May the Lord judge between you and me. 1 Samuel 24:12
My anger percolated when a woman mistreated me, blamed me, and gossiped about me. I wanted everyone to know what she’d done—wanted her to suffer as I’d suffered because of her behavior. I steamed with resentment until a headache pierced my temples. But as I began praying for my pain to go away, the Holy Spirit convicted me. How could I plot revenge while begging God for relief? If I believed He would care for me, why wouldn’t I trust Him to handle this situation? Knowing that people who are hurting often hurt other people, I asked God to help me forgive the woman and work toward reconciliation.
The psalmist David understood the difficulty of trusting God while enduring unfair treatment. Though David did his best to be a loving servant, King Saul succumbed to jealousy and wanted to murder him (1 Samuel 24:1–2). David suffered while God worked things out and prepared him to take the throne, but still he chose to honor God instead of seeking revenge (vv. 3–7). He did his part to reconcile with Saul and left the results in God’s hands (vv. 8–22).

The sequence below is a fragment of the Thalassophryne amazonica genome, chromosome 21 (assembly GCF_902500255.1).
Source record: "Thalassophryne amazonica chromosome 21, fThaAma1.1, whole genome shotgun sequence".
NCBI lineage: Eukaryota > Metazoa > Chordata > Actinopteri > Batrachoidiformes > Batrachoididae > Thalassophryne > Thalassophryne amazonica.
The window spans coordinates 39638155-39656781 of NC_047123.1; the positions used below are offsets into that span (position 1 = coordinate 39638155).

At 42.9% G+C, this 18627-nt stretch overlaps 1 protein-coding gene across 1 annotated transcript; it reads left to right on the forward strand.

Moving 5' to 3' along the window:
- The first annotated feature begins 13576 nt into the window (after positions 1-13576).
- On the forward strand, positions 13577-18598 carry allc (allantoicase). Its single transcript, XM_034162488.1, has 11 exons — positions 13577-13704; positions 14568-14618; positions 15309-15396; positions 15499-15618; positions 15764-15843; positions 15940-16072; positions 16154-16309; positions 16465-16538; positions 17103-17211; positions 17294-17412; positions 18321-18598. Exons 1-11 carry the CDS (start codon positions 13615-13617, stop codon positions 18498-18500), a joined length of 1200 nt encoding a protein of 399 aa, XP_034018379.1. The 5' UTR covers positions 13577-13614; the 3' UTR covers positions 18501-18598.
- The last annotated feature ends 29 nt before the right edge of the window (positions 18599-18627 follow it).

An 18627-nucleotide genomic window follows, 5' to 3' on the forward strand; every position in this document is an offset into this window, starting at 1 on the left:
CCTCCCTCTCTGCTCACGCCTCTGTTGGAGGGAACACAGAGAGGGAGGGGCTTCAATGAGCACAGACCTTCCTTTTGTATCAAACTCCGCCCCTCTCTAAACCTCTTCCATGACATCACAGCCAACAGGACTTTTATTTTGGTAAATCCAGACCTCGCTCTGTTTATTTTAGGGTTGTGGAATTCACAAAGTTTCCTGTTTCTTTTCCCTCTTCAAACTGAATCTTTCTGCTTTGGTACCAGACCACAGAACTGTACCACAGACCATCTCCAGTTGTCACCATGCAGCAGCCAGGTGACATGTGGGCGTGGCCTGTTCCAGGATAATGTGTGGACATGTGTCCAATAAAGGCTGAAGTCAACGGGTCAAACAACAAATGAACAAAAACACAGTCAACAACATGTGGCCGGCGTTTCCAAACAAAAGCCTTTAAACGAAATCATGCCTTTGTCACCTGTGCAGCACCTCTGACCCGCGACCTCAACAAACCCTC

When it seems others are getting away with wrongdoing, we struggle with the injustice. But with God’s mercy at work in our hearts and the hearts of others, we can forgive as He’s forgiven us and receive the blessings He’s prepared for us.
How can trusting that God is perfect, loving, good, and in control help you when sin seems to be prevailing? Who do you need to forgive and place in God’s mighty and merciful hands?
Merciful God, please help me trust You to determine how justice prevails.
Twice David spared King Saul’s life—first as recorded in 1 Samuel 24:1–10 and again as described in 1 Samuel 26. The setting in 1 Samuel 24 is a large cave in the wilderness of En Gedi. This cave is one among many in the region, some large enough to hold thousands. Saul and his soldiers were pursuing David with the intent of killing him when Saul stopped to relieve himself in the very cave where David and his six hundred men were hiding. In chapter 26, Saul continues to pursue David. Once again, David is close enough to kill Saul but shows him the mercy that Saul lacks.